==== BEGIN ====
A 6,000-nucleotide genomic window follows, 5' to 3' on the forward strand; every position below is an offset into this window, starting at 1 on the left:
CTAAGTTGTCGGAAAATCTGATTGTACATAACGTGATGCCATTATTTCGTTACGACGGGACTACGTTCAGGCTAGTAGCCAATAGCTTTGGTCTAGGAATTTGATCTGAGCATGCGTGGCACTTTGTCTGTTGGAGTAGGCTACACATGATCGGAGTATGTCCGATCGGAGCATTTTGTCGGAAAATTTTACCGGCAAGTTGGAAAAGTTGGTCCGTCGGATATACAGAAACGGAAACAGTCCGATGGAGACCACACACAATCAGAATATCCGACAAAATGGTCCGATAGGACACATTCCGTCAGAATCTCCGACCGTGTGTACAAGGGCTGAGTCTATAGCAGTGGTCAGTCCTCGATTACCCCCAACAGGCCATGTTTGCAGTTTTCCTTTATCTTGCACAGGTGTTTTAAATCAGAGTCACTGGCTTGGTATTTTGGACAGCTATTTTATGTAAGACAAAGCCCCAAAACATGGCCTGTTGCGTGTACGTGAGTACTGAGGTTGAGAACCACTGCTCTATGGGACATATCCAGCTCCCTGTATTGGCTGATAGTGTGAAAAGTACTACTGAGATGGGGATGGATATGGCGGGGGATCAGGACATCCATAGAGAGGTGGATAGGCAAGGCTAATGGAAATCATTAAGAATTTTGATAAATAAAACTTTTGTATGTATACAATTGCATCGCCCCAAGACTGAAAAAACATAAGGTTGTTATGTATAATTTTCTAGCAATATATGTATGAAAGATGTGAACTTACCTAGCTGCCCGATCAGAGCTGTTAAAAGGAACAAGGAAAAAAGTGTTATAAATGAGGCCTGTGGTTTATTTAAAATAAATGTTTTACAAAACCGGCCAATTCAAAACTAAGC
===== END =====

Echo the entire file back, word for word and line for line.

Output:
A 6,000-nucleotide genomic window follows, 5' to 3' on the forward strand; every position below is an offset into this window, starting at 1 on the left:
CTAAGTTGTCGGAAAATCTGATTGTACATAACGTGATGCCATTATTTCGTTACGACGGGACTACGTTCAGGCTAGTAGCCAATAGCTTTGGTCTAGGAATTTGATCTGAGCATGCGTGGCACTTTGTCTGTTGGAGTAGGCTACACATGATCGGAGTATGTCCGATCGGAGCATTTTGTCGGAAAATTTTACCGGCAAGTTGGAAAAGTTGGTCCGTCGGATATACAGAAACGGAAACAGTCCGATGGAGACCACACACAATCAGAATATCCGACAAAATGGTCCGATAGGACACATTCCGTCAGAATCTCCGACCGTGTGTACAAGGGCTGAGTCTATAGCAGTGGTCAGTCCTCGATTACCCCCAACAGGCCATGTTTGCAGTTTTCCTTTATCTTGCACAGGTGTTTTAAATCAGAGTCACTGGCTTGGTATTTTGGACAGCTATTTTATGTAAGACAAAGCCCCAAAACATGGCCTGTTGCGTGTACGTGAGTACTGAGGTTGAGAACCACTGCTCTATGGGACATATCCAGCTCCCTGTATTGGCTGATAGTGTGAAAAGTACTACTGAGATGGGGATGGATATGGCGGGGGATCAGGACATCCATAGAGAGGTGGATAGGCAAGGCTAATGGAAATCATTAAGAATTTTGATAAATAAAACTTTTGTATGTATACAATTGCATCGCCCCAAGACTGAAAAAACATAAGGTTGTTATGTATAATTTTCTAGCAATATATGTATGAAAGATGTGAACTTACCTAGCTGCCCGATCAGAGCTGTTAAAAGGAACAAGGAAAAAAGTGTTATAAATGAGGCCTGTGGTTTATTTAAAATAAATGTTTTACAAAACCGGCCAATTCAAAACTAAGC